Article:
Are you willing to be tracked to save on car insurance?: Consumer Reports

Consumer Reports

CONSUMER REPORTS — Imagine paying less for car insurance just for being a good driver. It’s called usage-based insurance: Drive safely and keep to certain mileage limits and you could save a bundle on premiums. But it also means having your insurance company track how you drive, and that could drive you up the wall. Consumer Reports explains.

Major insurance companies like State Farm, Nationwide, Allstate, and Liberty Mutual offer the program.

Using a smartphone app and a tag or dongle, they monitor acceleration, braking, cornering, speed, and phone use, and provide a score.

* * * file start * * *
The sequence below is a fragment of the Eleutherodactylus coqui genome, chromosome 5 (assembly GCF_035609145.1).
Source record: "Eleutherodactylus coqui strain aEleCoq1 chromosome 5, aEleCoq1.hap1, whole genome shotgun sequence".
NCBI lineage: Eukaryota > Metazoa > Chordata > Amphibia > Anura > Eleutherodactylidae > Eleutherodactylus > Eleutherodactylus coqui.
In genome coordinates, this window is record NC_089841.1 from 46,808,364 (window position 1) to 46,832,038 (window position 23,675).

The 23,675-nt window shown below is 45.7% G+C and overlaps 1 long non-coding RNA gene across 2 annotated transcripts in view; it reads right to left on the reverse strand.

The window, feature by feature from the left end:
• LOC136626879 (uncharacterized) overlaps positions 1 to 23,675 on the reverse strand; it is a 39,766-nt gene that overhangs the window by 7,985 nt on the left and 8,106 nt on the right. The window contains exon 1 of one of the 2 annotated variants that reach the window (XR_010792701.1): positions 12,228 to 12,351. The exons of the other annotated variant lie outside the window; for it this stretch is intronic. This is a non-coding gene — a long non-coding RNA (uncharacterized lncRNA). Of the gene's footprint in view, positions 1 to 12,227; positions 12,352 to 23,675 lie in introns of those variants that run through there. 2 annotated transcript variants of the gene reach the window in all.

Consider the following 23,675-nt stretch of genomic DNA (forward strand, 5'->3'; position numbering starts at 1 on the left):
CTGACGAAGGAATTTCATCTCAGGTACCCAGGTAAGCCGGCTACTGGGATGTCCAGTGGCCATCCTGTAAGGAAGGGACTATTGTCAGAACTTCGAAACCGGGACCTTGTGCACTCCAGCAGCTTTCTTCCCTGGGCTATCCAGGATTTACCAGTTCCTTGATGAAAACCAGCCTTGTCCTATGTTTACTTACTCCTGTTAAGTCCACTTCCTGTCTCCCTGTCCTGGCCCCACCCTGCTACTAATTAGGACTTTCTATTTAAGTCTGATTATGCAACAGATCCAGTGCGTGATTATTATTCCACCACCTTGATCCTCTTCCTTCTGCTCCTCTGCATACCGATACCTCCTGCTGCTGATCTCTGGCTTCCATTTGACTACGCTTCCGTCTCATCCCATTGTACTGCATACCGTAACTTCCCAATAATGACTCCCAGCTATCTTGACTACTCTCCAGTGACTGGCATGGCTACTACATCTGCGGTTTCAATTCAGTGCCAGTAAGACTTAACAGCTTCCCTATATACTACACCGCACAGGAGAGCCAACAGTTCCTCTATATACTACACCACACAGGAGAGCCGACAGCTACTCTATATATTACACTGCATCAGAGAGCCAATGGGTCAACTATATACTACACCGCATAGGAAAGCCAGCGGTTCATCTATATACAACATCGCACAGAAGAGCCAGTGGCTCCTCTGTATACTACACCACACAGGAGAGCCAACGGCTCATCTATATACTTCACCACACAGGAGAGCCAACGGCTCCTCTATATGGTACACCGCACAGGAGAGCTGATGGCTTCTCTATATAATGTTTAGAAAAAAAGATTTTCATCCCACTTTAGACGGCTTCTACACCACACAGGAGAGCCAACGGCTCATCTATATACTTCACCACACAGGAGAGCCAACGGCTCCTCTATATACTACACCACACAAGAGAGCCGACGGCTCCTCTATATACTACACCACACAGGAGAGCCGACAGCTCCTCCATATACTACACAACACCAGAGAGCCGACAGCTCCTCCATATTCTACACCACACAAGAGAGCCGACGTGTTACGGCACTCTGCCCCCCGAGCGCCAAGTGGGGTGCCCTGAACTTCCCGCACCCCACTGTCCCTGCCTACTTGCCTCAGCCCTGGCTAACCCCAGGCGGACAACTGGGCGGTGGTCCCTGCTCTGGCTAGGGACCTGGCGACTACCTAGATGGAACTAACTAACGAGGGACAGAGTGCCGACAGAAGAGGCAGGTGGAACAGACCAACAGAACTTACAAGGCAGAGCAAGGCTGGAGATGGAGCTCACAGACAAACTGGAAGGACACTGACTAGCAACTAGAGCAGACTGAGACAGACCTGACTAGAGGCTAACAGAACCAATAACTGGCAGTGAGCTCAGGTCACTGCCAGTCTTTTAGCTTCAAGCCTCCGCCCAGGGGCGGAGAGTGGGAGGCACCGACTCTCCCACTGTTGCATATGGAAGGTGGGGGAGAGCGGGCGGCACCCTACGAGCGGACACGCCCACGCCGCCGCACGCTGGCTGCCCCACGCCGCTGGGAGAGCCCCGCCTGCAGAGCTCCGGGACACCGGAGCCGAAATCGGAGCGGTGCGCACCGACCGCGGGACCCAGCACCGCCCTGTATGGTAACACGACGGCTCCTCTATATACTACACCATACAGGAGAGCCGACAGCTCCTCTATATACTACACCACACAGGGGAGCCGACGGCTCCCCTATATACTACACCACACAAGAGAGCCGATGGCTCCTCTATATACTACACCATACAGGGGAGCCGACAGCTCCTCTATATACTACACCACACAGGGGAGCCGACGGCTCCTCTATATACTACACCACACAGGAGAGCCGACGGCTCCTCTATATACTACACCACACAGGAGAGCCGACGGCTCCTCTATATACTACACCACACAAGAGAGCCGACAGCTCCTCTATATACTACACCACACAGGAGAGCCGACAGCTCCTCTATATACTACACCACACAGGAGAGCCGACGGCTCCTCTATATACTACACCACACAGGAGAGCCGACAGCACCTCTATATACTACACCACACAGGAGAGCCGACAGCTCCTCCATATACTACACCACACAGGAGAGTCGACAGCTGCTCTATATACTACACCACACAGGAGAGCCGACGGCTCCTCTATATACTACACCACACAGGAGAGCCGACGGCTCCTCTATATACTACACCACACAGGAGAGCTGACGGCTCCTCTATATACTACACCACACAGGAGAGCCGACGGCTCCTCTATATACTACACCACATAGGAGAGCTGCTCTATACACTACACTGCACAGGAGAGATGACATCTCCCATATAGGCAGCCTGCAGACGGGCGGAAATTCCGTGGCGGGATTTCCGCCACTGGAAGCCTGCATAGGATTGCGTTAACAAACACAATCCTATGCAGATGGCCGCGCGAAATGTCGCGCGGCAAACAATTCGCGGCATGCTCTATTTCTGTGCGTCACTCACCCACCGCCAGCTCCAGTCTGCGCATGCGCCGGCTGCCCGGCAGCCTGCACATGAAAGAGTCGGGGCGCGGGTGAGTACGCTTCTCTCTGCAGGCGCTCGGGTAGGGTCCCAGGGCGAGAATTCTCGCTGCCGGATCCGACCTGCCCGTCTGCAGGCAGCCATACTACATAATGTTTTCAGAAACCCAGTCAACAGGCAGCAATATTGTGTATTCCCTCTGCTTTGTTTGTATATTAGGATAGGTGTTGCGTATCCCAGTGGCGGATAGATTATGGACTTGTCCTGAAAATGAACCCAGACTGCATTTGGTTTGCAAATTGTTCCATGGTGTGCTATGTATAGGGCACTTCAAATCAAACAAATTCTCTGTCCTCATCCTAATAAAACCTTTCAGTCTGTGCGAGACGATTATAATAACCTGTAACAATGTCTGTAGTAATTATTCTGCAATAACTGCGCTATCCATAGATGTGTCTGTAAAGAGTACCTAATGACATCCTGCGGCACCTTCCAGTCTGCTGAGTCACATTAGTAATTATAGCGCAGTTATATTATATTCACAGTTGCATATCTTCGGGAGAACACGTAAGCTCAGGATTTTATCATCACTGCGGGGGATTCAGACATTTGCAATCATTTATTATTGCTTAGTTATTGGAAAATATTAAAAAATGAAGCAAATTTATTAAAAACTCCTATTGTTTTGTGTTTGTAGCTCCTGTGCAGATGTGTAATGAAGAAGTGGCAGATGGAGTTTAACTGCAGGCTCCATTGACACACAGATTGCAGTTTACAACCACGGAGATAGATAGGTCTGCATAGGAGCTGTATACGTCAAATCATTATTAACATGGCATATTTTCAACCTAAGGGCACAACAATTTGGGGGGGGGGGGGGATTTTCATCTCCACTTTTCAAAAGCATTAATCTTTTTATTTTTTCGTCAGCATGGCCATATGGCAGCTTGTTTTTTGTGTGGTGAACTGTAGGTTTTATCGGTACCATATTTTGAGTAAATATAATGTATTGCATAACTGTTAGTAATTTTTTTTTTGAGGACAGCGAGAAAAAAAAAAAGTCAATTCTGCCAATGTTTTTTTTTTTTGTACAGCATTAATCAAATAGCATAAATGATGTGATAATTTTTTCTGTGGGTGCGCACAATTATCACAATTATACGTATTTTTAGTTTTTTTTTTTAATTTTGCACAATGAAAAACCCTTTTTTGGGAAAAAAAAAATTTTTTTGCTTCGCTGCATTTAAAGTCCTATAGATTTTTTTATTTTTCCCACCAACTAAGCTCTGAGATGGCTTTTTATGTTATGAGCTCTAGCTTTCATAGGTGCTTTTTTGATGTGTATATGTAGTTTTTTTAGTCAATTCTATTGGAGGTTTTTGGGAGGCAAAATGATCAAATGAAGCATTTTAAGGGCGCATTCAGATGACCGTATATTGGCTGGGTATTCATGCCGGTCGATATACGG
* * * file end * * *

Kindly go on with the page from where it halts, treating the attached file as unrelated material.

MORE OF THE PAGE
If your score indicates low-risk driving, your premiums could be reduced significantly, in some cases up to 50 percent.

To get the discount you’ll also need to watch how far you drive. For example, State Farm considers 7,500 miles a year or less to be low mileage.

But if your driving suggests risky behavior, some insurers could charge you even more. And while some companies say they don’t share your information, privacy may be a concern for some people. If you’re in an accident, your information can be used, for example, by law enforcement.

To keep your car insurance costs low, make sure you’re taking advantage of all available discounts. Ask about discounts for the safety and security features built into your car, student discounts, and discounts for maintaining a good credit score.

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